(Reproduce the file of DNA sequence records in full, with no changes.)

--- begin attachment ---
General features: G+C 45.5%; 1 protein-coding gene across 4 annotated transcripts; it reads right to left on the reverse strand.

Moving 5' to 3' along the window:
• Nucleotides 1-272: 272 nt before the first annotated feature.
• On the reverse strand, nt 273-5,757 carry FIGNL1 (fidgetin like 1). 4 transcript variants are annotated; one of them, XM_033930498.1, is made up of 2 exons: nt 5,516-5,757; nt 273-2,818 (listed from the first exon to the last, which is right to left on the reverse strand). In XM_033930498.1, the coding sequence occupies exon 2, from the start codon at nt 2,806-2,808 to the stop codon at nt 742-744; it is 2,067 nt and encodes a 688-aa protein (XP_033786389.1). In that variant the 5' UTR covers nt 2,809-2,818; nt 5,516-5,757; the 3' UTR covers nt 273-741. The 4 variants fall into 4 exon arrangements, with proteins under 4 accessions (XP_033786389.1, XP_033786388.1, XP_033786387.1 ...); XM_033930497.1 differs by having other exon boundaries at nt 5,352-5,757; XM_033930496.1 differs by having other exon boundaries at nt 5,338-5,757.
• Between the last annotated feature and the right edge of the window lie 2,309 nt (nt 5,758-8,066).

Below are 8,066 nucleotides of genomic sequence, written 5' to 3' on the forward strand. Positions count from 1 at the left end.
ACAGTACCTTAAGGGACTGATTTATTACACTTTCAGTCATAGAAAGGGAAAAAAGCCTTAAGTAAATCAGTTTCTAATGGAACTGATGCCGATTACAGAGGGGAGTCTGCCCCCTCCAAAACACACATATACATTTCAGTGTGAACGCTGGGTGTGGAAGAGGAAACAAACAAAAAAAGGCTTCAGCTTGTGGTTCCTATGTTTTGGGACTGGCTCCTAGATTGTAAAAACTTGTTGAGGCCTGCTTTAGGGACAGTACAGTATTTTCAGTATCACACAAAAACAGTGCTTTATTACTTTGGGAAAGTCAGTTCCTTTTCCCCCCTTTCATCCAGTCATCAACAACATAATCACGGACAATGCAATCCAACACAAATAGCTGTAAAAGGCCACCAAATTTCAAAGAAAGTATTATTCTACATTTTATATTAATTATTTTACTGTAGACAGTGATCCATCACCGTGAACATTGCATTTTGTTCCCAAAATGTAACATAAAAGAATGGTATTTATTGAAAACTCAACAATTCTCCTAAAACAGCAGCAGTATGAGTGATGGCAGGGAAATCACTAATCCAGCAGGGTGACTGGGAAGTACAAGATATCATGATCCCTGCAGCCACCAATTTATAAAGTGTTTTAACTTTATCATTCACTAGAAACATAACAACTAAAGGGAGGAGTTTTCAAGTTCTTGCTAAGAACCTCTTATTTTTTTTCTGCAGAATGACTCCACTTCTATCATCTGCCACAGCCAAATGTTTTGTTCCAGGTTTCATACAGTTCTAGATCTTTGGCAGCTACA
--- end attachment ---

General features: G+C 45.5%; 1 protein-coding gene across 4 annotated transcripts; it reads right to left on the reverse strand.

Moving 5' to 3' along the window:
• Nucleotides 1-272: 272 nt before the first annotated feature.
• On the reverse strand, nt 273-5,757 carry FIGNL1 (fidgetin like 1). 4 transcript variants are annotated; one of them, XM_033930498.1, is made up of 2 exons: nt 5,516-5,757; nt 273-2,818 (listed from the first exon to the last, which is right to left on the reverse strand). In XM_033930498.1, the coding sequence occupies exon 2, from the start codon at nt 2,806-2,808 to the stop codon at nt 742-744; it is 2,067 nt and encodes a 688-aa protein (XP_033786389.1). In that variant the 5' UTR covers nt 2,809-2,818; nt 5,516-5,757; the 3' UTR covers nt 273-741. The 4 variants fall into 4 exon arrangements, with proteins under 4 accessions (XP_033786389.1, XP_033786388.1, XP_033786387.1 ...); XM_033930497.1 differs by having other exon boundaries at nt 5,352-5,757; XM_033930496.1 differs by having other exon boundaries at nt 5,338-5,757.
• Between the last annotated feature and the right edge of the window lie 2,309 nt (nt 5,758-8,066).

Below are 8,066 nucleotides of genomic sequence, written 5' to 3' on the forward strand. Positions count from 1 at the left end.
ACAGTACCTTAAGGGACTGATTTATTACACTTTCAGTCATAGAAAGGGAAAAAAGCCTTAAGTAAATCAGTTTCTAATGGAACTGATGCCGATTACAGAGGGGAGTCTGCCCCCTCCAAAACACACATATACATTTCAGTGTGAACGCTGGGTGTGGAAGAGGAAACAAACAAAAAAAGGCTTCAGCTTGTGGTTCCTATGTTTTGGGACTGGCTCCTAGATTGTAAAAACTTGTTGAGGCCTGCTTTAGGGACAGTACAGTATTTTCAGTATCACACAAAAACAGTGCTTTATTACTTTGGGAAAGTCAGTTCCTTTTCCCCCCTTTCATCCAGTCATCAACAACATAATCACGGACAATGCAATCCAACACAAATAGCTGTAAAAGGCCACCAAATTTCAAAGAAAGTATTATTCTACATTTTATATTAATTATTTTACTGTAGACAGTGATCCATCACCGTGAACATTGCATTTTGTTCCCAAAATGTAACATAAAAGAATGGTATTTATTGAAAACTCAACAATTCTCCTAAAACAGCAGCAGTATGAGTGATGGCAGGGAAATCACTAATCCAGCAGGGTGACTGGGAAGTACAAGATATCATGATCCCTGCAGCCACCAATTTATAAAGTGTTTTAACTTTATCATTCACTAGAAACATAACAACTAAAGGGAGGAGTTTTCAAGTTCTTGCTAAGAACCTCTTATTTTTTTTCTGCAGAATGACTCCACTTCTATCATCTGCCACAGCCAAATGTTTTGTTCCAGGTTTCATACAGTTCTAGATCTTTGGCAGCTACA